To add a good bit of extra strength to some of the machine's weak spots, Mike trades out his stock steering stem for a much stronger one from Houser racing. This stem gives the handlebar a 1- to 2-inch lift depending on what you prefer. Also mounted into position is a Renthal handlebar, which is stronger than stock and offers a much more comfortable bend. And to protect those brake lines from rugged off-road debris, a set of steel-braided Streamline brake lines were installed.
Protecting frame and body from damage is absolutely a priority when it comes to racing GNCC. Mike turns to AC Racing to help fight against any harm that could be encountered out on the trail. First off, protecting the underbelly of the machine is vital for finishing the race so on went AC's full belly and swingarm skid plates. In case he tags a tree or needs to bump a lapper out of the way, AC also supplies a protective front bumper, which gives his machine a beefier look. For protection from other riders and maybe even a tree or two, a set of AC nerf bars keep invading wheels and other possible protruding obstacles out of the vicinity of his feet and legs. And protection of his hands cannot be overlooked, as Mike chooses a set of IMS hand guards to protect from roost and flying debris.
Once the new motor arrives and is secured back into the frame, Mike begins working on the final stages of his V-Force racer. First, he mounts up an IMS fuel tank, which gives the rider 0.8 gallon more of fuel so that he can stay on the track longer without pitting, plus he knows when he does pit refueling can be accomplished in a matter of seconds thanks to the IMS Quick Fill system installed on top of his tank. For the final touches, Mike mounts up a bright, shiny set of Maier Zesty Orange (hence, orange blur) plastics which no doubt make him extremely noticeable during the races. On top of that, dialing in that unforgettable look, Mike applies an Adapt Racing graphics kit and gripper seat cover, which helps him to have a little traction on the seat when it gets slippery.
One of the important things that I've noticed about Mike over the years is that he has a lot of pride in his ride. Not only can you show up to a race and know that this quad is going to work well, but it's visually appealing to the eye. Mike spends countless hours perfecting this machine, even to the point of polishing up his wheels and various parts before each race.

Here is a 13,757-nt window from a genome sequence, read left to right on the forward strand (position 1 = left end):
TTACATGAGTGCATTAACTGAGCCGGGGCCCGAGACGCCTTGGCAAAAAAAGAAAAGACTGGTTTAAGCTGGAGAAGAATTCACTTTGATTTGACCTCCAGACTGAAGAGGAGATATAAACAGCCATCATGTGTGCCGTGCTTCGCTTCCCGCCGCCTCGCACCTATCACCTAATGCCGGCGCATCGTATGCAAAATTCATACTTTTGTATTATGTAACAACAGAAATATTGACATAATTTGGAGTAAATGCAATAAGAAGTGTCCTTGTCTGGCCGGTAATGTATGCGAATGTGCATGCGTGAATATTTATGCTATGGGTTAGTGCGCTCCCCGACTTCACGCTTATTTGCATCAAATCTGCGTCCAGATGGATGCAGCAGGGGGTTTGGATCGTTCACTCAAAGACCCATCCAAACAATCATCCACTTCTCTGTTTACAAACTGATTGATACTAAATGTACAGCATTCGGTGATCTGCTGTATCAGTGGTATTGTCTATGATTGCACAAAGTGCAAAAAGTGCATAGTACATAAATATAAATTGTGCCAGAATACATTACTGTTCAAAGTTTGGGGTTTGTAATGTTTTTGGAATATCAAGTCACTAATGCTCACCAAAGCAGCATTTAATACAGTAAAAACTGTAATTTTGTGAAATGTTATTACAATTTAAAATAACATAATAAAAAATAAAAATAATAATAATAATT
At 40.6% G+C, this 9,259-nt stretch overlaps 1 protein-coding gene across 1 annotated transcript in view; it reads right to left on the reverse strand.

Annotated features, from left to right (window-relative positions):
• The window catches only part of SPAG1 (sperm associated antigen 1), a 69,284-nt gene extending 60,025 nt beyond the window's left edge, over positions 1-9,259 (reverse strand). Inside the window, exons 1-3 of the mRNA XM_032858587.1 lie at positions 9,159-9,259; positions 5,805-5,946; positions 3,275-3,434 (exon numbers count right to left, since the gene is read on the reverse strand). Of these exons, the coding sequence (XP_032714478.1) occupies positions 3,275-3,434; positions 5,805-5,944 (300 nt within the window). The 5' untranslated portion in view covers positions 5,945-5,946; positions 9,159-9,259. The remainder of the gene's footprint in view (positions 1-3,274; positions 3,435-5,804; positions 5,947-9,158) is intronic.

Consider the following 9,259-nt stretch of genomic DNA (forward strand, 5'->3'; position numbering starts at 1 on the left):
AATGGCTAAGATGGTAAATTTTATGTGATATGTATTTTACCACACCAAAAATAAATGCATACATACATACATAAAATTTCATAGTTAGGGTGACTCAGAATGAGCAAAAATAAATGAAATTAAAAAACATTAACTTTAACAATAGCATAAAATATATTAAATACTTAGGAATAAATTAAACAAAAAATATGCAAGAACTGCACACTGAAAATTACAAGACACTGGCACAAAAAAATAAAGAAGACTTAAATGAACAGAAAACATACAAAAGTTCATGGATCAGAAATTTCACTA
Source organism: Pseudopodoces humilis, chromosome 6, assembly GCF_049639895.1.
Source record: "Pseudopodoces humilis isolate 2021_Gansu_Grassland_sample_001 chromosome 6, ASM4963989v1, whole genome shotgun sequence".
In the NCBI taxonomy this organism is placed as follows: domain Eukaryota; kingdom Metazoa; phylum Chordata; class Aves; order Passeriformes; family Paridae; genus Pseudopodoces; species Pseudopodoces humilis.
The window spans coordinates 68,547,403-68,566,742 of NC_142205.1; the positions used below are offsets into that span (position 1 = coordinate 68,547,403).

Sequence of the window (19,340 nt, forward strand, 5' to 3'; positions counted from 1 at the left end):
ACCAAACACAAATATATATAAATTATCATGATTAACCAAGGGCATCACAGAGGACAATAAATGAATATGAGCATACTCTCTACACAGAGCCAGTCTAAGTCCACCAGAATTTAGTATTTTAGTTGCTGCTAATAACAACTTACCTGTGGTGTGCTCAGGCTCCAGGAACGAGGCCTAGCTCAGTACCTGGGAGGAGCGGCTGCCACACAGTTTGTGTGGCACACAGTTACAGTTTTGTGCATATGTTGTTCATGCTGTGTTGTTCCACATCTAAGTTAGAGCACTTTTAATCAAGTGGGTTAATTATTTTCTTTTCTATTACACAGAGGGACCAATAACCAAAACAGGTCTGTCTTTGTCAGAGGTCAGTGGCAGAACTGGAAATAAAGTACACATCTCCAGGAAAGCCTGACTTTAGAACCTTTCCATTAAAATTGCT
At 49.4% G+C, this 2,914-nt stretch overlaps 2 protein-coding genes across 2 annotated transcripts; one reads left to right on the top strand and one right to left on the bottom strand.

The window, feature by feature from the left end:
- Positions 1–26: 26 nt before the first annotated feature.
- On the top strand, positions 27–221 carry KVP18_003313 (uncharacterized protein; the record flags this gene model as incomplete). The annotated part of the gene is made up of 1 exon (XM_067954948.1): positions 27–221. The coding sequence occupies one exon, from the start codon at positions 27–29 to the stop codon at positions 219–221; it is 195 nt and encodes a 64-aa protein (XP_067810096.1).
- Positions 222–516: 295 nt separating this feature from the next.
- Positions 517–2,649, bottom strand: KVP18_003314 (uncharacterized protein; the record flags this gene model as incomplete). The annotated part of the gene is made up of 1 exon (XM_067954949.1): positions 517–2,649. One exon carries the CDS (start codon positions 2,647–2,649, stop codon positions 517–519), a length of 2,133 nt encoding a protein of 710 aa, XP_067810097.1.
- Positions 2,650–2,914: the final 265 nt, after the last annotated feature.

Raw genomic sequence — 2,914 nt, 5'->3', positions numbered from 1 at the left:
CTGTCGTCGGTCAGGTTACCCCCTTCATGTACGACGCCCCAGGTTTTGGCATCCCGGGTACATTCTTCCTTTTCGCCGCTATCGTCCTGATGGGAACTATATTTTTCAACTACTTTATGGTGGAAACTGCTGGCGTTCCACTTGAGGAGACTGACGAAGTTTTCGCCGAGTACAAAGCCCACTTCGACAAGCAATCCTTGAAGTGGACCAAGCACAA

Is It Really All That?
At the end of our shoot, whether it was the right call or not, Benson handed over the V to both Associate Editor Mike Newsom and myself for a quick taste of its performance and race abilities. Grabbing a handful of 800cc FST power is like nothing most of us have ever experienced previously. When you stab the throttle, this beast powers forward with extreme ferocity. Forget details on bottom, mid to top-end power, this baby pulls with force through it all. So much so that I often found myself clenching the brake levers tightly so that I didn't accidentally become one with a tree. Additionally, I was excited to discover the suspension's performance abilities. I've spent plenty of time on stock V's in the past, and suspension has to be its least likable feature. After only a few minutes aboard this Elka-suspended V, the fact that Benson really did spend several years and countless hours of dialing on the things began to show through their phenomenal handling characteristics. The harder you pushed, the more you could feel those shocks working under your feet. They were plush, yet offered tremendous stability while cornering and tackling rough and challenging terrains at speed. To sum it all up, I believe that Mike Benson's race setup has a lot to do with how he finishes in the top ranks, but that only complements the already extreme talent that Benson brings to the track with an addiction for winning.
Elka's fully adjustable suspension...
Elka's fully adjustable suspension paired with FST's finely tuned motor and IMS's Pro series pegs are only a few items that make Mike's quad a finely tuned machine.
Getting To Know Mike Benson
ATVR: What was your first ATV race, and how long have you been racing ATVs?MB: My first race was in 1985 on a Suzuki QuadSport 230 at a local event. I've been racing regularly ever since on quads. I actually grew up riding and racing dirt bikes, and eventually made the switch. I've raced everything from TT, MX and cross-country.
ATVR: In your racing career, can you remember how many championships you've earned?
MB: I've won multiple MX and TT championships over the years on the local level. As for National events, I've won the U2 class championship in 2007 and am gunning for another in 09.